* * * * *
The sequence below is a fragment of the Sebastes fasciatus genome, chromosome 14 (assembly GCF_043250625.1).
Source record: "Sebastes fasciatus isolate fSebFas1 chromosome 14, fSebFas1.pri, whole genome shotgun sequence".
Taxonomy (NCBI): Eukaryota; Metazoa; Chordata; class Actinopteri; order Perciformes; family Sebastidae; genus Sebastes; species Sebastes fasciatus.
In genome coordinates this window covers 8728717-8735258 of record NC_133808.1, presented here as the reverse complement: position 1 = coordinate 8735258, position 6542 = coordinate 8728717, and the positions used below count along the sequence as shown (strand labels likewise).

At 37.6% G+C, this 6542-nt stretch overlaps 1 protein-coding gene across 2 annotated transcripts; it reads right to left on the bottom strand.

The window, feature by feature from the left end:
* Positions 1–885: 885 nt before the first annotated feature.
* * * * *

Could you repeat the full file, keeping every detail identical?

The sequence below is a fragment of the Sebastes fasciatus genome, chromosome 14 (assembly GCF_043250625.1).
Source record: "Sebastes fasciatus isolate fSebFas1 chromosome 14, fSebFas1.pri, whole genome shotgun sequence".
Taxonomy (NCBI): Eukaryota; Metazoa; Chordata; class Actinopteri; order Perciformes; family Sebastidae; genus Sebastes; species Sebastes fasciatus.
In genome coordinates this window covers 8728717-8735258 of record NC_133808.1, presented here as the reverse complement: position 1 = coordinate 8735258, position 6542 = coordinate 8728717, and the positions used below count along the sequence as shown (strand labels likewise).

At 37.6% G+C, this 6542-nt stretch overlaps 1 protein-coding gene across 2 annotated transcripts; it reads right to left on the bottom strand.

The window, feature by feature from the left end:
* Positions 1–885: 885 nt before the first annotated feature.